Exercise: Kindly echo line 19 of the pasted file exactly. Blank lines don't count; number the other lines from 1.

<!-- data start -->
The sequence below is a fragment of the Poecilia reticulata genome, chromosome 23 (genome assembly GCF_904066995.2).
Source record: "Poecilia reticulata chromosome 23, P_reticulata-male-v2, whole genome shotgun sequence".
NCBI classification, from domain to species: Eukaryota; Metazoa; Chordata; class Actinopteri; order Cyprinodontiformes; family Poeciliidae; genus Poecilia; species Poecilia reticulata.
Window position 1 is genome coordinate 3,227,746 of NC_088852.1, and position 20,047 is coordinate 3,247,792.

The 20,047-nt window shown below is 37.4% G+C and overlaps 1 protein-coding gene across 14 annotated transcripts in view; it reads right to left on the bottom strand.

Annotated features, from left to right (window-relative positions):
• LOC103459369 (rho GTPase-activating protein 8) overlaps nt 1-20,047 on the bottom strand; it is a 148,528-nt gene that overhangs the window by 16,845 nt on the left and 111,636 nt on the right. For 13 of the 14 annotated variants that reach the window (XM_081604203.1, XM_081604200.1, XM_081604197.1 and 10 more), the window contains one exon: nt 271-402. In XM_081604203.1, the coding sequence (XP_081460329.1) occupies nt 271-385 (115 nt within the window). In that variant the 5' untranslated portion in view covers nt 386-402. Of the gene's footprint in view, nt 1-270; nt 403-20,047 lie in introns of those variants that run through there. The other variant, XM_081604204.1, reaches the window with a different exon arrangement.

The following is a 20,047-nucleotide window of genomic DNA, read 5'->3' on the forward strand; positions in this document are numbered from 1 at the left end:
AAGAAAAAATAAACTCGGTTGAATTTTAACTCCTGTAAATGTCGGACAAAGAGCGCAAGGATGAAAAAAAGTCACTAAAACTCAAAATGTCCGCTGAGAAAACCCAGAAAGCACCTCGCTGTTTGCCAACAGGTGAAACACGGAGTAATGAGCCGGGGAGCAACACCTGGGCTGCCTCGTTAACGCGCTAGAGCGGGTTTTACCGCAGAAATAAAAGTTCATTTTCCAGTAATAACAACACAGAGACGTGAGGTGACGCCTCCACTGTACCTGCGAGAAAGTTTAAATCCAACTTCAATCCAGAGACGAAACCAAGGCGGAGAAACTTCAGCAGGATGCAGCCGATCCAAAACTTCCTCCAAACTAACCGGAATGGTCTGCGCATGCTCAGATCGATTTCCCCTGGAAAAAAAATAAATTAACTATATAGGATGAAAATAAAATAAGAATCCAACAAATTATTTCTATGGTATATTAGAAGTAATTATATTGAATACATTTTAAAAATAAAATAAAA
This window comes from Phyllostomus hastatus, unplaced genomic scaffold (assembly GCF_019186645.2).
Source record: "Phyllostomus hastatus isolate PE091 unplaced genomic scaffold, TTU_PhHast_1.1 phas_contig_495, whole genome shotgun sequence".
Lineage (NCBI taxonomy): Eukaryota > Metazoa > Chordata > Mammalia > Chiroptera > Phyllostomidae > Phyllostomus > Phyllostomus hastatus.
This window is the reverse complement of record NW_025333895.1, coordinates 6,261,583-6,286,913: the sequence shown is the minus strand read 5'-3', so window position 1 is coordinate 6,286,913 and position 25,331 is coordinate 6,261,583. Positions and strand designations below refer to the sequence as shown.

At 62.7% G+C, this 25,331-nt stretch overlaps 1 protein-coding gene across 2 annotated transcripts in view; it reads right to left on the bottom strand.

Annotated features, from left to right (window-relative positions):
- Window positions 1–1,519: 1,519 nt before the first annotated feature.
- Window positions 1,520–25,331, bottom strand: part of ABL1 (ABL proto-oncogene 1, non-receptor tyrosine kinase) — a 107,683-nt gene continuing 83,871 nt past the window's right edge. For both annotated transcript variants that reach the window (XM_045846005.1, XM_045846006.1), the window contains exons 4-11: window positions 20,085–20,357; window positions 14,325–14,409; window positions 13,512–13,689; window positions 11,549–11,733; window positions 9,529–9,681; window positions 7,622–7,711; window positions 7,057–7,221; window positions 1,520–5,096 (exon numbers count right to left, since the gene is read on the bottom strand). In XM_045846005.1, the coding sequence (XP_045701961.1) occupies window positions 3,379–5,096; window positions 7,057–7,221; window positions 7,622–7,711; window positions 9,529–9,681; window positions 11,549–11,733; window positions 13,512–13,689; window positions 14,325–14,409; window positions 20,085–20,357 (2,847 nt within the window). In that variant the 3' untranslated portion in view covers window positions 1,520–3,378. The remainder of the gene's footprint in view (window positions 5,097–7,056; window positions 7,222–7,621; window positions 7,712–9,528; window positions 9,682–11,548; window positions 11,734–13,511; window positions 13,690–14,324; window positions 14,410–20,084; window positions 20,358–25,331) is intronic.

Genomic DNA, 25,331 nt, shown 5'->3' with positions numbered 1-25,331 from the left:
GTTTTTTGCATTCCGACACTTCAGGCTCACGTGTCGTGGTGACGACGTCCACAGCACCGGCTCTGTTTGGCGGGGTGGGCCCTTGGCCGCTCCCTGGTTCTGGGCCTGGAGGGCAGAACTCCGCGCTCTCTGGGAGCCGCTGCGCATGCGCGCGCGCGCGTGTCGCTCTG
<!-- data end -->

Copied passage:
GTTTTTTGCATTCCGACACTTCAGGCTCACGTGTCGTGGTGACGACGTCCACAGCACCGGCTCTGTTTGGCGGGGTGGGCCCTTGGCCGCTCCCTGGTTCTGGGCCTGGAGGGCAGAACTCCGCGCTCTCTGGGAGCCGCTGCGCATGCGCGCGCGCGCGTGTCGCTCTG